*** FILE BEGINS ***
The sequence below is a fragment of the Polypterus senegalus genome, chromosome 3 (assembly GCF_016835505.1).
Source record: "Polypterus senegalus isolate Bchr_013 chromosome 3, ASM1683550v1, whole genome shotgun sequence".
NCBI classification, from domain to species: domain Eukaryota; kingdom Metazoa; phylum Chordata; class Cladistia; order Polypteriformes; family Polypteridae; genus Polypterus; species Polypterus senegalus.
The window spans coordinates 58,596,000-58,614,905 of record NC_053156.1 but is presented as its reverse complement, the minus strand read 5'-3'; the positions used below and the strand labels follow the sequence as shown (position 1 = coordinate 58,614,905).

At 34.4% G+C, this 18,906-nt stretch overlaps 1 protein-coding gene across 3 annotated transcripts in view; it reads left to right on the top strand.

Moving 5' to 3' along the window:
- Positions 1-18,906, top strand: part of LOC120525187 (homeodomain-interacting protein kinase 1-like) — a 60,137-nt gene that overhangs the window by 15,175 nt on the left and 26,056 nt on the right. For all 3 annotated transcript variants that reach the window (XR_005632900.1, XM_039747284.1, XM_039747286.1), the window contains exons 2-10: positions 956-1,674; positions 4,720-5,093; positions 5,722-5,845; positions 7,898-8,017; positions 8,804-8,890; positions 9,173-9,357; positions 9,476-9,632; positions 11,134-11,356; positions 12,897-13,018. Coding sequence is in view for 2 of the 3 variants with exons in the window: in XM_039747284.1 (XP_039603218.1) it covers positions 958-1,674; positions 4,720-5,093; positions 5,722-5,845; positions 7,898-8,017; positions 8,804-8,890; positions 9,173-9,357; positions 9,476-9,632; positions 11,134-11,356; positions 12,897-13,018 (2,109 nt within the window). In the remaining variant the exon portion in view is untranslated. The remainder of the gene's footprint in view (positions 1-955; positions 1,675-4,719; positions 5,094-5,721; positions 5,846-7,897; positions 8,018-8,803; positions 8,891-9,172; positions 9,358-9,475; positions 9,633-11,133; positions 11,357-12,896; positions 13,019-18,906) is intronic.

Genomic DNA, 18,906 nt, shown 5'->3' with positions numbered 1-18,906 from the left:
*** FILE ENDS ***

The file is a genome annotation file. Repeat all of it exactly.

The sequence below is a fragment of the Polypterus senegalus genome, chromosome 3 (assembly GCF_016835505.1).
Source record: "Polypterus senegalus isolate Bchr_013 chromosome 3, ASM1683550v1, whole genome shotgun sequence".
NCBI classification, from domain to species: domain Eukaryota; kingdom Metazoa; phylum Chordata; class Cladistia; order Polypteriformes; family Polypteridae; genus Polypterus; species Polypterus senegalus.
The window spans coordinates 58,596,000-58,614,905 of record NC_053156.1 but is presented as its reverse complement, the minus strand read 5'-3'; the positions used below and the strand labels follow the sequence as shown (position 1 = coordinate 58,614,905).

At 34.4% G+C, this 18,906-nt stretch overlaps 1 protein-coding gene across 3 annotated transcripts in view; it reads left to right on the top strand.

Moving 5' to 3' along the window:
- Positions 1-18,906, top strand: part of LOC120525187 (homeodomain-interacting protein kinase 1-like) — a 60,137-nt gene that overhangs the window by 15,175 nt on the left and 26,056 nt on the right. For all 3 annotated transcript variants that reach the window (XR_005632900.1, XM_039747284.1, XM_039747286.1), the window contains exons 2-10: positions 956-1,674; positions 4,720-5,093; positions 5,722-5,845; positions 7,898-8,017; positions 8,804-8,890; positions 9,173-9,357; positions 9,476-9,632; positions 11,134-11,356; positions 12,897-13,018. Coding sequence is in view for 2 of the 3 variants with exons in the window: in XM_039747284.1 (XP_039603218.1) it covers positions 958-1,674; positions 4,720-5,093; positions 5,722-5,845; positions 7,898-8,017; positions 8,804-8,890; positions 9,173-9,357; positions 9,476-9,632; positions 11,134-11,356; positions 12,897-13,018 (2,109 nt within the window). In the remaining variant the exon portion in view is untranslated. The remainder of the gene's footprint in view (positions 1-955; positions 1,675-4,719; positions 5,094-5,721; positions 5,846-7,897; positions 8,018-8,803; positions 8,891-9,172; positions 9,358-9,475; positions 9,633-11,133; positions 11,357-12,896; positions 13,019-18,906) is intronic.

Genomic DNA, 18,906 nt, shown 5'->3' with positions numbered 1-18,906 from the left: